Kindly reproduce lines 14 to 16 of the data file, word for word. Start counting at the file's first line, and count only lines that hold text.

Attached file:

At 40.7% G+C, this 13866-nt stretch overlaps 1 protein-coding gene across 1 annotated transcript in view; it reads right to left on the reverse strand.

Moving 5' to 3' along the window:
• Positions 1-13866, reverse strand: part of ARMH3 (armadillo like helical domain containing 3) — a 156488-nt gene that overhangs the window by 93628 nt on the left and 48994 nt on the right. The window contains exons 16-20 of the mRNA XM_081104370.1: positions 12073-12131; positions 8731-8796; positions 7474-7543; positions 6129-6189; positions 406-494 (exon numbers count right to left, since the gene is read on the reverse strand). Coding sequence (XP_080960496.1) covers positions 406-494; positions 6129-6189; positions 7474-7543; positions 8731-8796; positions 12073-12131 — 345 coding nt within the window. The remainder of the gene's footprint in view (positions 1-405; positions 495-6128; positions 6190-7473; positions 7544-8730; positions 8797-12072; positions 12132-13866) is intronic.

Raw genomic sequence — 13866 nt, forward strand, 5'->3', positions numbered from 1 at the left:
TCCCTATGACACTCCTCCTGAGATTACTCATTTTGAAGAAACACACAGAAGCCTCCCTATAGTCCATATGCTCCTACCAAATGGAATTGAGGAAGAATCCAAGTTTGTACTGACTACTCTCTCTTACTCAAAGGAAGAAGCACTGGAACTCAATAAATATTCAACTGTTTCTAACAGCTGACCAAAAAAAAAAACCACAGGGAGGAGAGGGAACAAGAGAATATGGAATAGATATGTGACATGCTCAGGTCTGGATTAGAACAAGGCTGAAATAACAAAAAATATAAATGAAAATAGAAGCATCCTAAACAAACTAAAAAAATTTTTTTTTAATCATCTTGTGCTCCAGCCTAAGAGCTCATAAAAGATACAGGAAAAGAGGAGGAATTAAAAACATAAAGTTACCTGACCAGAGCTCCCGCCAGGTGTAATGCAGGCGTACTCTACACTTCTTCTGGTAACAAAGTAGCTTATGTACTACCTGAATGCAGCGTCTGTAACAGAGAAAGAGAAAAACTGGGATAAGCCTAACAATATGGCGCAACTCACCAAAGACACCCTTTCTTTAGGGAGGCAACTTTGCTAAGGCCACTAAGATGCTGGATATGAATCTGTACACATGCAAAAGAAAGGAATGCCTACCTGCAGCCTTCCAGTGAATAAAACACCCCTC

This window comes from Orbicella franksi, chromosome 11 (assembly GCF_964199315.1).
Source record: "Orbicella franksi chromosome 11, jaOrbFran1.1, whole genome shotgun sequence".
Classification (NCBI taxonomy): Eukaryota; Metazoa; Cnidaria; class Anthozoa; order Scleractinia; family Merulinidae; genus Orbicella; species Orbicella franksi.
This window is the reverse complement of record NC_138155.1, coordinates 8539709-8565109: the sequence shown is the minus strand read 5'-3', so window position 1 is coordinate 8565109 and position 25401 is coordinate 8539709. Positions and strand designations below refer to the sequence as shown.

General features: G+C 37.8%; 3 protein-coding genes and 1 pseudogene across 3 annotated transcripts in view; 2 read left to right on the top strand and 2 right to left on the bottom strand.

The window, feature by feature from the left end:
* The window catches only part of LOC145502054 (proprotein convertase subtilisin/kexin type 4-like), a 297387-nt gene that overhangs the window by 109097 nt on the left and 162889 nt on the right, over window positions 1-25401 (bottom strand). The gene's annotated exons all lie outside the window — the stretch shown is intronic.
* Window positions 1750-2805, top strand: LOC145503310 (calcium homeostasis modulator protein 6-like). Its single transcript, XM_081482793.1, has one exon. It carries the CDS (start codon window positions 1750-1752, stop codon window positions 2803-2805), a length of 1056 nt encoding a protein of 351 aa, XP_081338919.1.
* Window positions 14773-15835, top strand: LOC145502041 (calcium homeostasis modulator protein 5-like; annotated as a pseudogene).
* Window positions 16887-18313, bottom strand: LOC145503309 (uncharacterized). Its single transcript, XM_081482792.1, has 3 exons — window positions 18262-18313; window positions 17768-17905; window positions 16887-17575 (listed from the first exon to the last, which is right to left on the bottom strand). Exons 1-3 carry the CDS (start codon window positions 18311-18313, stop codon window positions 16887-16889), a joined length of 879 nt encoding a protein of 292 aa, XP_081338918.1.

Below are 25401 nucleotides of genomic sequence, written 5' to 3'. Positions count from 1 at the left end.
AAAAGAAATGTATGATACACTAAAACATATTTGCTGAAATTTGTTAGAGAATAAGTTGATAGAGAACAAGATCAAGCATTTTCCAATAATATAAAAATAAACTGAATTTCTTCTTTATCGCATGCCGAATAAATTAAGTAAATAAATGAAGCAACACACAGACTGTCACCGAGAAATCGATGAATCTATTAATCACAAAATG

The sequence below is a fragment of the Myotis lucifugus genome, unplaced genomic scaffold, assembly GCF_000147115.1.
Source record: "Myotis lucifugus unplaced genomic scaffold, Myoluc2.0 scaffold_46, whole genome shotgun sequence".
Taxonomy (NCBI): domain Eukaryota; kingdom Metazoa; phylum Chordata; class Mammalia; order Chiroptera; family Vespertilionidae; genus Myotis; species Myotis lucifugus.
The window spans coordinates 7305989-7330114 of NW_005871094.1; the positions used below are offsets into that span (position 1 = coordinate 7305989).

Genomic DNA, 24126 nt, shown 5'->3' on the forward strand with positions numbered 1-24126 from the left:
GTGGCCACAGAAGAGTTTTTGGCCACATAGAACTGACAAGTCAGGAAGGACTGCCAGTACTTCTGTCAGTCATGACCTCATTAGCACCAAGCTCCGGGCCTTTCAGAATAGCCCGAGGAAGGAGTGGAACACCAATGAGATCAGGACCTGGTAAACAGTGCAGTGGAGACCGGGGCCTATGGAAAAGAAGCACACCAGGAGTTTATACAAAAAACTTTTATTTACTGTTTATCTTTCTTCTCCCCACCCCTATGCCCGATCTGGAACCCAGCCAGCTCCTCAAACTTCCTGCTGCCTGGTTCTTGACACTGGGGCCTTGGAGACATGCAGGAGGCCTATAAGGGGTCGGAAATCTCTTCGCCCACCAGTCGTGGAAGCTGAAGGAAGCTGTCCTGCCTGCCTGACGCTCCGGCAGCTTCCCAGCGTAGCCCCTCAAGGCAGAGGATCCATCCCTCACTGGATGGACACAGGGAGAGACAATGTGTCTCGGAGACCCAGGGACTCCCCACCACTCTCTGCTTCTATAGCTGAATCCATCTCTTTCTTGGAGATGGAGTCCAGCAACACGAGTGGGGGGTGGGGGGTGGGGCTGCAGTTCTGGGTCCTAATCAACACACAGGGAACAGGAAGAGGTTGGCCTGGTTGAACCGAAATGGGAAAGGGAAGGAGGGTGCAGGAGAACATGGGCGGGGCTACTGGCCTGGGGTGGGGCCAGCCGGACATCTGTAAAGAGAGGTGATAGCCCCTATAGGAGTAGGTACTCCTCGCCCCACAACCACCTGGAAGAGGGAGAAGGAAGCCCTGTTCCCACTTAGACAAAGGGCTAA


* Window positions 14773-15835, top strand: LOC145502041 (calcium homeostasis modulator protein 5-like; annotated as a pseudogene).
* Window positions 16887-18313, bottom strand: LOC145503309 (uncharacterized). Its single transcript, XM_081482792.1, has 3 exons — window positions 18262-18313; window positions 17768-17905; window positions 16887-17575 (listed from the first exon to the last, which is right to left on the bottom strand). Exons 1-3 carry the CDS (start codon window positions 18311-18313, stop codon window positions 16887-16889), a joined length of 879 nt encoding a protein of 292 aa, XP_081338918.1.

Below are 25401 nucleotides of genomic sequence, written 5' to 3'. Positions count from 1 at the left end.